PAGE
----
[Update: The Buffalo News published this piece on November 15, 2021 in its “My View” column at: https://buffalonews.com/opinion/my-view-face-of-democracy-isn-t-always-pretty/article_8fb313f6-459d-11ec-97c4-e30c30eb3ceb.html. A print version was included in the following day’s newspaper.]
This election day was unlike any in my past.
On November 2, I worked as an “Election Inspector.” Preparation included a three-hour training session, and absorbing the contents of the Board of Elections’ 50-page instructions manual. One point was stressed: On election day, poll workers are “The Face of Democracy.”
Little did I know that awakening at 4 A.M., and arriving at my assigned polling location by 5:30, would be the easiest task.
Our polling place hosted eight polling districts, each with its own two-digit number. The room was a bit too small for its intended purpose, and the eight districts were only provided six tables. Given the physical limitations, cooperation amongst the districts and workers would be essential if the anticipated stream of heavy voting was to flow smoothly. That’s not exactly what happened.
Don’t get me wrong. Most of the poll workers were welcoming, cooperative, and professional. But it was immediately apparent that a few of the “Faces of Democracy” were not in a mood to make decisions in a democratic fashion. Nor were they willing to follow the directions in the BOE manual to “treat your fellow inspectors with respect at all times.”
Here’s one example. Common sense would dictate that the districts and tables be set up in numerical order, from lowest to highest, to assist the voters in locating their districts. When the doors were unlocked, however, an election inspector from the lowest-numbered district grabbed a table a distance from the entrance door, and adamantly refused to relocate to the front table. That stubbornness resulted in randomly-located sign-in tables, and numerous puzzled expressions on the faces of the voters as they searched for their polling district.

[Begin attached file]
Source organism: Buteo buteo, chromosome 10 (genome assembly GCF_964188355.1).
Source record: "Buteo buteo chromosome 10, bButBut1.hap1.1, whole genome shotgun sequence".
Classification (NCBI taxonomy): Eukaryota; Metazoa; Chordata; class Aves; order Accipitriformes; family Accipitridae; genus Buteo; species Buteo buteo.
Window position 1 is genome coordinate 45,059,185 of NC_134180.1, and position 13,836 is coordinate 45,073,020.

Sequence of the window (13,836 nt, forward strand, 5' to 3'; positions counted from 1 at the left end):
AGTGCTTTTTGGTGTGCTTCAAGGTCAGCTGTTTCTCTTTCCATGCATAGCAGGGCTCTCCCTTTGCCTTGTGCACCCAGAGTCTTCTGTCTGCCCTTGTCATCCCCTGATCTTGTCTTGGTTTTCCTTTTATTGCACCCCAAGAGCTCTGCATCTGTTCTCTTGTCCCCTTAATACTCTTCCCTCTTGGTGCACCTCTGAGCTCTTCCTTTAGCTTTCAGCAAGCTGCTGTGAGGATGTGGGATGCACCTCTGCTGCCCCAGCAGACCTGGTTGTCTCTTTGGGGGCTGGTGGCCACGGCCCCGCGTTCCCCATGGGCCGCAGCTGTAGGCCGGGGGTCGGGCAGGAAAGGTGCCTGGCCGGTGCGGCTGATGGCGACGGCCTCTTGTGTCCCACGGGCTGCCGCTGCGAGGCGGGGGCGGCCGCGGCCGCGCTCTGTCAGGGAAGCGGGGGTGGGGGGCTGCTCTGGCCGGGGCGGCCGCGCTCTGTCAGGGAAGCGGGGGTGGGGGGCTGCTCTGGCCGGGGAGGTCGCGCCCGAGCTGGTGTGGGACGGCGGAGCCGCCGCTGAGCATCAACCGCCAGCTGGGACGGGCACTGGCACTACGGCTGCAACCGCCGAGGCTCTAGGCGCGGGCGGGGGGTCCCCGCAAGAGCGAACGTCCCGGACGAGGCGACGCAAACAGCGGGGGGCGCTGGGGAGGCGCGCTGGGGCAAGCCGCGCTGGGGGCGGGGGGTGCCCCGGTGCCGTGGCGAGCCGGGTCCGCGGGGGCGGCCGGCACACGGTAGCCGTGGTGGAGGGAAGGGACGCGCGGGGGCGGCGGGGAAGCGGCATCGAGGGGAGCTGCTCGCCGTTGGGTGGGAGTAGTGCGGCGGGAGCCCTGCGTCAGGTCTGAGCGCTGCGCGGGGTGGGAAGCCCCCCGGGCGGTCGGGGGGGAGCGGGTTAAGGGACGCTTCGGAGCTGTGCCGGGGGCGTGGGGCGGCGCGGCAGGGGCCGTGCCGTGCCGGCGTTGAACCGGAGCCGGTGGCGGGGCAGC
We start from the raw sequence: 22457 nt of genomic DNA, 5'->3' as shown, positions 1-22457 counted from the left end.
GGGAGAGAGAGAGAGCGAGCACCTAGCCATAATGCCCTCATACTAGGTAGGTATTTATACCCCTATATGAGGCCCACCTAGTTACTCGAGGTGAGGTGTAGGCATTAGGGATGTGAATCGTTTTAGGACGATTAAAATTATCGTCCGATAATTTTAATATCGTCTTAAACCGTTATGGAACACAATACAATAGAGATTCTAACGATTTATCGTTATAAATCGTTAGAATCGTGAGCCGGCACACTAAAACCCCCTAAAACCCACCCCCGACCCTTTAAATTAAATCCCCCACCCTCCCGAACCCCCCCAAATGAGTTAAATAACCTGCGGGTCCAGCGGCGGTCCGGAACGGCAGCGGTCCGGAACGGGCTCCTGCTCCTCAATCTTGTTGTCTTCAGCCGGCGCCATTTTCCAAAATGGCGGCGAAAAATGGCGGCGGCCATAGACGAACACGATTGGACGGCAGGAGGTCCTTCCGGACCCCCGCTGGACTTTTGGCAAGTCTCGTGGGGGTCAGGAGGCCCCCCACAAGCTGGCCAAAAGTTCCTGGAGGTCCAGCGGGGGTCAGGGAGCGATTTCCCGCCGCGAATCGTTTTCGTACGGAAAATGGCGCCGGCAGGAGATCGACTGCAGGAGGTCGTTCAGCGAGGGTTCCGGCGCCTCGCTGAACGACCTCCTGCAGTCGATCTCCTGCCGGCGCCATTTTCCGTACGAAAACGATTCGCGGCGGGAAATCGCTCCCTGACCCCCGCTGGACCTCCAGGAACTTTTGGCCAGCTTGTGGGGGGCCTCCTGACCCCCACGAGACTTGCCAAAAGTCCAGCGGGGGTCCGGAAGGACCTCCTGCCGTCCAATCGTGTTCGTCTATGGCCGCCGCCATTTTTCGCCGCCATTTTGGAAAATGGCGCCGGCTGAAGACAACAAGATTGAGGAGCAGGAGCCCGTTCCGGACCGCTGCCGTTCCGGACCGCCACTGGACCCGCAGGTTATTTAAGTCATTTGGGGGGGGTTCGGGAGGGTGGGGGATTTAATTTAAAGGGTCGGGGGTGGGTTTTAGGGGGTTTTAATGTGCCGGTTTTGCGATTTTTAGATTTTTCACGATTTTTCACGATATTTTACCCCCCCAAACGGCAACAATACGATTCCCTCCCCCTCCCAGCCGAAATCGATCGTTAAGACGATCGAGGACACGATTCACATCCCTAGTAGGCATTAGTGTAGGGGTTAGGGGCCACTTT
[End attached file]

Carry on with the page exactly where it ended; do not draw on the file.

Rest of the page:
Perhaps this situation could have been avoided if the BOE had assigned one person the role of making logistical decisions, and resolving disagreements amongst the eight districts. Without a specific person in charge, eight self-appointed “chairpersons” were left to their own devices.
Thankfully, most – but not all – decisions were made cooperatively. At mid-day, one poll worker suddenly decided to re-position the tables that were being used by voters to privately mark their ballots. That move led to a visible and public argument between two district “chairs.” Certainly not an attractive face to show the voters.
Similar tensions and inconveniences occurred occasionally among the four individuals assigned to a specific district.
The BOE manual directs each district chairperson to delegate, and then periodically rotate, the primary responsibilities amongst the four-person team: operating the poll book, issuing ballots, supervising the privacy area and scanner, and greeting the voters at the door. This sensible approach was disrupted when an election inspector sat down at the assigned table – with novel, thermos, and other personal items in hand – and announced an unwillingness to change seats during the course of the day. The chairperson, not wishing to create a scene, was forced to move the election documents – not poll workers – each time tasks were rotated. The tension was palpable.
I have no doubt that I did or said something to annoy my fellow poll workers during the challenging 16-hour day. But I consciously tried to work as a member of a team. While there is a good chance I won’t return as a poll worker next year, I’m glad to have learned what democracy looks like. It resembles each of us, foibles and all, and relies on cooperation and compromise to function effectively.
With All Due Respect,